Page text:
The villagers claim that at that point they received a crucial commitment from the Macedonian police. According interviews conducted by the Macedonian Helsinki Committee, they say that officers assured them that those who did not participate in planting the mine had nothing to worry about, and that the village would not be shelled.


But on the morning of the fighting, a Sunday, the Macedonian media published reports alleging that the police station on the road between Ljuboten and Skopje had been attacked. The Macedonian army, seizing on the alleged incident, responded by firing on the village with helicopters and heavy artillery.


Villagers said an elderly man and a 6-year-old girl were killed in these attacks. But the worst was still to come.


After the shelling, members of the police reserve entered the village. These officers, according to statements given by residents to the Helsinki Committee, were mainly inhabitants of the predominantly ethnic Macedonian villages surrounding Ljuboten. According to the villagers, the reservists "executed" six people, shooting them either in the head or the back. Albanians claims that one man was stabbed in front of his paralysed father. Western reporters visiting the scene a few days later confirmed at least five dead, with back and head wounds.


Following a separate investigation, Peter Bouckaert of Human Rights Watch has concluded, "There is no evidence that any of those who were killed carried a uniform or any emblem of the so-called NLA." Human Rights Watch is to preparing to publishing its own detailed report shortly.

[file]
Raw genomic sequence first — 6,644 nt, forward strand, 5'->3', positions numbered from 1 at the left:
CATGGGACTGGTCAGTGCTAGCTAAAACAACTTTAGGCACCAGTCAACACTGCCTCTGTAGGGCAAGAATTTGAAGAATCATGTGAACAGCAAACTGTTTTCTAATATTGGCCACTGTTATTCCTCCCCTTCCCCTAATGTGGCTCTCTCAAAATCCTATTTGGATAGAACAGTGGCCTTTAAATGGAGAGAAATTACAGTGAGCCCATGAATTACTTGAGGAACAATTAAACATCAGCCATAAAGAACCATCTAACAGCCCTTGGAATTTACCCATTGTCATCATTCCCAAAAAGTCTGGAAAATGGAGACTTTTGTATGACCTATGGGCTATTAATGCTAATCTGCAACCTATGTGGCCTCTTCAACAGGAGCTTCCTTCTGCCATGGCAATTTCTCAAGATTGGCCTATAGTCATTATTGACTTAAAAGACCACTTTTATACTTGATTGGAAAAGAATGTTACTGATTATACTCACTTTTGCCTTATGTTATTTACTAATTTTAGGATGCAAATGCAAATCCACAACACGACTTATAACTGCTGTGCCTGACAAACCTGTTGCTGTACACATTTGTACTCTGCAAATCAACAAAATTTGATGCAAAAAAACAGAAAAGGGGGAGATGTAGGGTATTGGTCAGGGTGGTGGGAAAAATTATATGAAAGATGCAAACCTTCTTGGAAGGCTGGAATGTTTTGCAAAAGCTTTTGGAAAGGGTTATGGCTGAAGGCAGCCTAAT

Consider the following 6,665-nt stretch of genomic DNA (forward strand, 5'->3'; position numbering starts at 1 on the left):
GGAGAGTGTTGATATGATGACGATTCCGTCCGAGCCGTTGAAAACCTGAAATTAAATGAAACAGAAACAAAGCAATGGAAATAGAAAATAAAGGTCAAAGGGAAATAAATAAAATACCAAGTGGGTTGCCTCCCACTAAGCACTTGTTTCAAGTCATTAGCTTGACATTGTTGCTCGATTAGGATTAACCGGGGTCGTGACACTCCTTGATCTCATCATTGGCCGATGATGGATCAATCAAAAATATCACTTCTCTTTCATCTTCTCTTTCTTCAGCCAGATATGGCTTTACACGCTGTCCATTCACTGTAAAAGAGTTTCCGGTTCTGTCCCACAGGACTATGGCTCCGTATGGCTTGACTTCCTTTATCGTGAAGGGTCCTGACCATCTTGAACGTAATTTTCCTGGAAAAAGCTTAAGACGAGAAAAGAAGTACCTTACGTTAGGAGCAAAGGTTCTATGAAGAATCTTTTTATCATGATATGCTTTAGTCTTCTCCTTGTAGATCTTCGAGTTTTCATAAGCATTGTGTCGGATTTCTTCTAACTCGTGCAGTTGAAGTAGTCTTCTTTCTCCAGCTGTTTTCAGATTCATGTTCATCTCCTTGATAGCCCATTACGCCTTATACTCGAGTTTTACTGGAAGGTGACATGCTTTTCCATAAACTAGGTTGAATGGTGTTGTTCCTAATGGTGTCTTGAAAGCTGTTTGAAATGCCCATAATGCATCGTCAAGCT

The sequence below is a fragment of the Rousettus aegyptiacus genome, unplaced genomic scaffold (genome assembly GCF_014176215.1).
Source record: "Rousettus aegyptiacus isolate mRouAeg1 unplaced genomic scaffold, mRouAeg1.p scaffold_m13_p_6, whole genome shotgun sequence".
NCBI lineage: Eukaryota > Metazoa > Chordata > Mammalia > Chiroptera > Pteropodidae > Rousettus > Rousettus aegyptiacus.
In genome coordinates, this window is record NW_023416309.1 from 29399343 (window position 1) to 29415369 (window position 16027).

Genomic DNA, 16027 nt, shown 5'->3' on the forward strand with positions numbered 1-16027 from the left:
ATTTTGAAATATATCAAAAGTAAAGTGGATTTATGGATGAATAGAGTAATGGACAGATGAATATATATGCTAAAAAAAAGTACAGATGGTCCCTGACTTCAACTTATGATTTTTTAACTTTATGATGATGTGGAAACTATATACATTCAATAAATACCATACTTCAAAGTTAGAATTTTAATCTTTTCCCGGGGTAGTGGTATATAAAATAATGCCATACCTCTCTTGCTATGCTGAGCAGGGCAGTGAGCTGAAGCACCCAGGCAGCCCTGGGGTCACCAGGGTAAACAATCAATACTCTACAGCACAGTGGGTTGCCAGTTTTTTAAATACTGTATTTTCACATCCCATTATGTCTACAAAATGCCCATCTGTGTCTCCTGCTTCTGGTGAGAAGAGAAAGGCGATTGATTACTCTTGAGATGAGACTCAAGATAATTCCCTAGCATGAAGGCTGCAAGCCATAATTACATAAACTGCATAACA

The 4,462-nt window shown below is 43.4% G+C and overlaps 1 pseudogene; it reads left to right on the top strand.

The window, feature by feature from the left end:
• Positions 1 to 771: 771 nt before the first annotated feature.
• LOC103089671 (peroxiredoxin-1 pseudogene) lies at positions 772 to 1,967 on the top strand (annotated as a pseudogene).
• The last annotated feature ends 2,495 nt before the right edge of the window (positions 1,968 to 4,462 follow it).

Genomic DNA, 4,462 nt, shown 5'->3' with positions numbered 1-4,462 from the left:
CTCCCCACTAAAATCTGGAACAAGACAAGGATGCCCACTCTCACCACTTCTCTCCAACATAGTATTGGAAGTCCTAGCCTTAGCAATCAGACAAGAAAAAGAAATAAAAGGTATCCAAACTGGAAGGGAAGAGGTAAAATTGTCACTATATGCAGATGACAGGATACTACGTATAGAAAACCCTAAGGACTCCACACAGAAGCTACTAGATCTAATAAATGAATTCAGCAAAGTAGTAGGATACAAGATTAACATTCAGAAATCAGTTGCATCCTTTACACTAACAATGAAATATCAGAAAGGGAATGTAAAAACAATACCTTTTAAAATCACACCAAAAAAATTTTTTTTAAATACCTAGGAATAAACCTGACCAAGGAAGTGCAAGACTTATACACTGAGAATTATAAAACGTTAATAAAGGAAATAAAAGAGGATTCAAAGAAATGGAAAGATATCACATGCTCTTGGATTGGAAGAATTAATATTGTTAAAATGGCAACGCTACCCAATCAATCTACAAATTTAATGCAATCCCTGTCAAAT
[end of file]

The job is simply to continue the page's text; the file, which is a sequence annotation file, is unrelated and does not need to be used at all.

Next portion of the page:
Yet Skopje officials continue to reject any allegation of maltreatment of civilians at Ljuboten. Macedonian interior minister Ljube Boskovski, who is responsible for the police, has been accused of personally leading the operation of the reservists in the village. But he denies any crimes against civilians.


"At the village there was fighting for two days," he told IWPR. An Orthodox church was attacked and Christian (i.e. Macedonian) graves were desecrated. "The Macedonian police entered when everything was over, so it was impossible for the police to kill any inhabitants."


He blames fighting within the village on the ethnic Albanians themselves. "We found that the Albanians were fighting among each other," he said. The minister insisted that video footage exists showing "terrorists" killing civilians who refused to join the NLA and instead sought to flee to the capital.


Regarding accusations that he personally participated in atrocities, Boskovski threatened to "bring charges before the human rights court in Strasbourg against idiots who spread this kind of disinformation."


Such denials have not convinced international observers.


"Persistent police abuse in Macedonia is simply shocking," said Elisabeth Andersen, executive director of the Europe and Central Asia Division of Human Rights Watch, in a press release on the Ljuboten case. "Macedonia must urgently address the violence in the police stations. Ethnic Albanians are being severely abused, and in some cases beaten to death, without slightest prospect of accountability," she said.


Yet such strong words have gained no coverage within the constituency that matters. While Albanian-language media tend to exaggerate every legitimate military action as an atrocity, most of their Macedonian counterparts have failed to consider any possible human rights abuses as Ljuboten. They report extensively and in great detail when Macedonians are ethnically cleansed, tortured, kidnapped, raped or killed by Albanian "terrorists". But they show no interest in case when Albanians are subject to human rights violations.


Vladimir Jovanovski is a journalist at Forum magazine in Skopje.